WASHINGTON, D.C – A new Gallup poll conducted earlier this month with results released Monday surprisingly reveals the level of respect for local police in America reached its highest peak since 1967.
The poll result showed 76 percent of Americans said they have a “great deal” of respect for their local police. This result is 12 percent higher than that of last year, Gallup report says. The result came out despite the strain on police-community relations amidst the ongoing protests over officer-involved-shootings of black men across the nation.
“The sharp increase over the past year in professed respect for local law enforcement comes as many police say they feel they are on the defensive—both politically and for their lives while they are on duty—amid heated national discussions on police brutality and shootings,” writes Gallup analyst Justin McCarthy.
Laurie Robinson, a criminology professor at George Mason University who co-chaired President Barack Obama’s Task Force on 21st Century Policing said, “The optimist in me thinks it’s more than just a knee-jerk rallying and really has to do with reflection on what the role of police should be and the complex challenges they face,” The Wall Street Journal reports.
According to William Johnson, executive director of the National Association of Police Organizations, the poll shows that Americans understand that videos of police killing people aren’t the whole picture, that there are incidents where things go horribly wrong and that policing in the U.S. is the best in the world.
Mr. Johnson also said the killings of police officers had “an eye-opening effect on the American public, especially in Dallas where the officers are protecting antipolice protesters and are gunned down.”
However, there’s a racial difference in viewpoints toward police. The Gallup poll revealed 67 percent of nonwhites say they have a great deal of respect for local police, compared with 80 percent of whites. Despite the disparities, both results are still higher than that of last year which is 53 percent for non-whites and 69 percent for whites.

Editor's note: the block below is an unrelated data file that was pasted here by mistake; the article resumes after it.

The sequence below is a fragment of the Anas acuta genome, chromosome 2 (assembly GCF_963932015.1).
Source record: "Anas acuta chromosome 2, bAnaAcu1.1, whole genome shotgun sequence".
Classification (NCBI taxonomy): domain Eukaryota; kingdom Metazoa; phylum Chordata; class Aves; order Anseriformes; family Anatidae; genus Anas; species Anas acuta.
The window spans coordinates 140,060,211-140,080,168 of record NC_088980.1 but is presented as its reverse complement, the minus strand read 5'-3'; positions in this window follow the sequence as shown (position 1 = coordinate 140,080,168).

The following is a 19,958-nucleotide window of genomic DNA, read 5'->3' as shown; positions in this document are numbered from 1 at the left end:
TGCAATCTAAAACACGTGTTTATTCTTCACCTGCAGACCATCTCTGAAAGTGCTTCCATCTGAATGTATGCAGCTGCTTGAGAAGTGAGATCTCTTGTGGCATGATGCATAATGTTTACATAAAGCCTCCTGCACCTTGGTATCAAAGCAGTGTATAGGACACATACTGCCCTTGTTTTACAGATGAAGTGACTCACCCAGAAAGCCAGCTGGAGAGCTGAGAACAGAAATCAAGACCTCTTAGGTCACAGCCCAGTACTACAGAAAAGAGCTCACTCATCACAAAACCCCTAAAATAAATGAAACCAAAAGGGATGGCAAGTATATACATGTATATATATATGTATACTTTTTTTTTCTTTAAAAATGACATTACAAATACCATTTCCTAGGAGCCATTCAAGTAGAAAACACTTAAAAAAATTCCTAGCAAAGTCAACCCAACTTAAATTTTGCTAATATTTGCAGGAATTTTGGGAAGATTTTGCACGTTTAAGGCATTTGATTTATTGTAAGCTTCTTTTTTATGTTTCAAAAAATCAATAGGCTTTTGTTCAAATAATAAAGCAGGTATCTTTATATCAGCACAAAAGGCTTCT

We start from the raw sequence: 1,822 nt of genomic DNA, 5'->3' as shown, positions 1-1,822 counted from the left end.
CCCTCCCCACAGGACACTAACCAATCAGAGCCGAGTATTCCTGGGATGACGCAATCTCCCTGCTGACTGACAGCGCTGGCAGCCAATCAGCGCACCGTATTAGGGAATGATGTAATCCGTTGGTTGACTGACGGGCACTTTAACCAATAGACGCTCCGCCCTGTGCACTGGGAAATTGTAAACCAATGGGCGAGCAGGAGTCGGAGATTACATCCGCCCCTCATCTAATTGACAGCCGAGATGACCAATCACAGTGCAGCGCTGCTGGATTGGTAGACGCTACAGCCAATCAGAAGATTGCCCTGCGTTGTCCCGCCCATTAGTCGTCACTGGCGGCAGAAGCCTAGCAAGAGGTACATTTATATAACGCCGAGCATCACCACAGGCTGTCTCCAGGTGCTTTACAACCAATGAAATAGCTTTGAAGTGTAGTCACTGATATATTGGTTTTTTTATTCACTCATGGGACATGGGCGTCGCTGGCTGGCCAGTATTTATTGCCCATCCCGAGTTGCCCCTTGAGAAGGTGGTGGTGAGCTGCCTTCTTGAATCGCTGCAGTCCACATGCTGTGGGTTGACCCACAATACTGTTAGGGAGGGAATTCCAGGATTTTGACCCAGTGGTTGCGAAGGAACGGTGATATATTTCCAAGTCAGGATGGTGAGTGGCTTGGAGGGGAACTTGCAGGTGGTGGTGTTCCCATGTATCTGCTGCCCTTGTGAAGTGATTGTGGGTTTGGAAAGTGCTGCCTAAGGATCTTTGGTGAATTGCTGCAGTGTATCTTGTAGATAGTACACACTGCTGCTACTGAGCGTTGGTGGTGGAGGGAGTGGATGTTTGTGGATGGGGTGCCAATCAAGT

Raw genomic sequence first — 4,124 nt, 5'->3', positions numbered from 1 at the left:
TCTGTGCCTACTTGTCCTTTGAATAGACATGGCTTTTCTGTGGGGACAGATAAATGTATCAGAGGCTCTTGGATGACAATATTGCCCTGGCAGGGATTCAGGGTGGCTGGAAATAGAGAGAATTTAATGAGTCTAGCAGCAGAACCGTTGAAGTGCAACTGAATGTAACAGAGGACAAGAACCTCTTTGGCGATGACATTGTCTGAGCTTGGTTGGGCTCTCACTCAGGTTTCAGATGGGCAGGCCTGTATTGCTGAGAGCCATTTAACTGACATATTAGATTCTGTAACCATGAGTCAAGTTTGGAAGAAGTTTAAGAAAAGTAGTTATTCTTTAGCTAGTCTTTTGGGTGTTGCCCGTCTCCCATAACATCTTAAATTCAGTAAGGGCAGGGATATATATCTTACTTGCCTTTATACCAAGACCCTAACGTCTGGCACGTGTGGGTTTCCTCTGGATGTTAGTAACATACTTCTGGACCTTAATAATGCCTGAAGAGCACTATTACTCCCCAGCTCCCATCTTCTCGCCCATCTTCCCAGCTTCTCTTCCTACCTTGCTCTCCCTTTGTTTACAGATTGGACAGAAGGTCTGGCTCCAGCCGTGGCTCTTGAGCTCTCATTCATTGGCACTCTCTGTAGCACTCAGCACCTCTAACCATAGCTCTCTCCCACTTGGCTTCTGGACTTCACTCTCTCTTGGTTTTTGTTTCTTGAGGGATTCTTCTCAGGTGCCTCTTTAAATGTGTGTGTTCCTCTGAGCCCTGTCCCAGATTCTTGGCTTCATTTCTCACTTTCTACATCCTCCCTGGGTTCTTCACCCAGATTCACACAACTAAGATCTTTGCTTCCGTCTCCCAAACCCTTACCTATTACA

Since 2000, whites have been more likely than nonwhites to say they respect local law enforcement.
Aside from the increases across racial groups, respect for local police has increased among most political parties, ideology, and age groups. It has also improved among city, suburban, and rural area residents.
According to McCarthy, it’s unclear whether the spike in respect for police will have staying power or if it reflects mostly a reaction to the retaliatory killings against police officers last summer.
Overall, majorities of all groups say they have a great deal of respect for their local police, although there are varying results among subgroups. And the percentage of national adults who say they have “hardly any” respect for local law enforcement remains small.
Left unsaid is the influence pro-law enforcement segments have had with favorable reports of the police on social media. The active voice in the press has expanded dramatically, and readers of LET, among others, have been able to tell a truthful story that should rally decent minded people behind local cops.
Photo by Antoinette Alcazar